Though humans have been harnessing water to perform work for thousands of years, the evolution of modern hydropower began in the late 1800’s–coincidentally at the same time that Thomas Edison and Nikola Tesla were embroiled in a battle now known as the War of the Currents.
Edison developed direct current (DC)–current that runs continually in a single direction—like in a battery. During the early years of electricity, direct current was the standard in the United States, but there was one problem: direct current is not easily converted to higher or lower voltages needed to deliver power to houses and office buildings.
In came Tesla, who believed that alternating current (AC) was the solution to this problem. Alternating current reverses direction a certain number of times per second and can be converted to different voltages relatively easily using a transformer.
Seeing alternating current as a threat to his direct current patents, Edison began a campaign to discredit alternating current. He spread misinformation saying that alternating current was more dangerous. But when Edison lost the bid to power the 1893 World’s Fair in Chicago to electrical pioneer George Westinghouse, alternating current powered the event and took hold thereafter.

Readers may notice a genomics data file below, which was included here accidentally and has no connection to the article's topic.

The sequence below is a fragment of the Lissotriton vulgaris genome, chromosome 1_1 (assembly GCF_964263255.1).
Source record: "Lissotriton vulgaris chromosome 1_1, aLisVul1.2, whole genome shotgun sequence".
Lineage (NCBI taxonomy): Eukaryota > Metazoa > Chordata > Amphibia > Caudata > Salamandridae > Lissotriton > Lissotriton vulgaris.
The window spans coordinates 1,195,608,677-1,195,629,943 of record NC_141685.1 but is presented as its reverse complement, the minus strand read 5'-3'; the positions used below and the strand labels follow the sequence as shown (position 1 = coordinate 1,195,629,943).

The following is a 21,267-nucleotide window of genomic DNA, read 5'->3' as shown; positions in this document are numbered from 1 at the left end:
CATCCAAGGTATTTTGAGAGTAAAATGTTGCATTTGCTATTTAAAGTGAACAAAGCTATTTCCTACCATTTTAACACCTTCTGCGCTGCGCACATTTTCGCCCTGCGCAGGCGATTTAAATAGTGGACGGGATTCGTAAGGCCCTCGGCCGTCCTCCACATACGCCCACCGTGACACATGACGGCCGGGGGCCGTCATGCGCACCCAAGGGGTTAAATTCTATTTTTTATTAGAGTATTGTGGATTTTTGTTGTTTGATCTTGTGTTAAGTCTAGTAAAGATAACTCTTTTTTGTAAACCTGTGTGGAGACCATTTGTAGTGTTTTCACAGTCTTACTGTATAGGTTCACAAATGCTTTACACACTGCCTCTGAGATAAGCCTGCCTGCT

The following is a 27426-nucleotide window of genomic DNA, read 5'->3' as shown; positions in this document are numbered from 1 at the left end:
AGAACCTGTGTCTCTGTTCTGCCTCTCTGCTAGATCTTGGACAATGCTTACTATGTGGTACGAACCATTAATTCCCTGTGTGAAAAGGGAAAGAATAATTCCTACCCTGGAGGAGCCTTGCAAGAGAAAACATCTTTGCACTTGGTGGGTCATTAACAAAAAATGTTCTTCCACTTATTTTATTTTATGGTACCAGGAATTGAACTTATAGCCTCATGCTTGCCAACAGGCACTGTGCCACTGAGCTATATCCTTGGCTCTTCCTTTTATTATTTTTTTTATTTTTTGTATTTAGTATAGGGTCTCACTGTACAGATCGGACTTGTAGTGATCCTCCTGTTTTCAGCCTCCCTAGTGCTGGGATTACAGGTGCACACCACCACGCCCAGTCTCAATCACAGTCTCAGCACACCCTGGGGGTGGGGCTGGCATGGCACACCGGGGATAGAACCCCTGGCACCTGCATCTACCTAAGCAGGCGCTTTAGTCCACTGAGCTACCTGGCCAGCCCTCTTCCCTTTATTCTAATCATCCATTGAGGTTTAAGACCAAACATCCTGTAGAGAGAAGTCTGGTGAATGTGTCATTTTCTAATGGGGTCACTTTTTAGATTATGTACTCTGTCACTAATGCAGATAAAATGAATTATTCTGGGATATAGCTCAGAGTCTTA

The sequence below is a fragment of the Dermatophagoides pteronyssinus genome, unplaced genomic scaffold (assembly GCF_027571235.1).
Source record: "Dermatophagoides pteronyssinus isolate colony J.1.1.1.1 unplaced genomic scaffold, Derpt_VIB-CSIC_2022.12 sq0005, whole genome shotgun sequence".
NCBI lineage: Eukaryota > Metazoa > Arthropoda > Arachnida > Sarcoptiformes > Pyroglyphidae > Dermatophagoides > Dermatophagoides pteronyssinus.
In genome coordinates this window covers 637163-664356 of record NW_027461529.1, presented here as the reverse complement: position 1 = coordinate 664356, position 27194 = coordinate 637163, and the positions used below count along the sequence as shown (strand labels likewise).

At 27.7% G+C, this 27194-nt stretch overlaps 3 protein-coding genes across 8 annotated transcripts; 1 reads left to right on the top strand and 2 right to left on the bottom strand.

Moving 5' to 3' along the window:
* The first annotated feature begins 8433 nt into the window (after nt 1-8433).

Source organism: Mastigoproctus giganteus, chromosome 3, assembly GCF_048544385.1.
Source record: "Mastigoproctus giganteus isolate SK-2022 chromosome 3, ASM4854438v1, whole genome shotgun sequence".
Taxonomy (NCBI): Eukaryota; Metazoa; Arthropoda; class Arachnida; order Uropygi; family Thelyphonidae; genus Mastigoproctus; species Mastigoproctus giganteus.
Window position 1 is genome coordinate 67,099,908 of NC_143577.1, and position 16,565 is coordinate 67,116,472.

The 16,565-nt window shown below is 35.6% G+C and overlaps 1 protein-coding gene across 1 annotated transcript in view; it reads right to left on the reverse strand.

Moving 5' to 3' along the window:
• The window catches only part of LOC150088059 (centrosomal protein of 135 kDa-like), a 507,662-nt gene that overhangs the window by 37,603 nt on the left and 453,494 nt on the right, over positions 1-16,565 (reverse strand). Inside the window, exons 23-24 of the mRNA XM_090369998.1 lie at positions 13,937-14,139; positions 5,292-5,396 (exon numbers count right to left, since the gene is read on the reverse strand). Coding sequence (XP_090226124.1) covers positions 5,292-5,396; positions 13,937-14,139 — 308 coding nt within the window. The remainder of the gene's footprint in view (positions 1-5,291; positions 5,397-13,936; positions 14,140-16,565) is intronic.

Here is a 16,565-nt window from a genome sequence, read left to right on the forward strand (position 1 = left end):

The breakthrough of alternating current--the method used today--allowed power to be transmitted over longer distances, ushering in the first U.S. commercial installation of an alternating current hydropower plant at the Redlands Power Plant in 1893. The Redlands Power Plant in California utilized Pelton waterwheels, driven by water from the creek and a 3-phase generator, which ensured consistent power delivery.
The past century of hydropower has seen a number of hydroelectric advancements that have helped it become an integral part of the renewable energy mix in the United States. Find out more about the last 100 years of hydropower with this interactive timeline.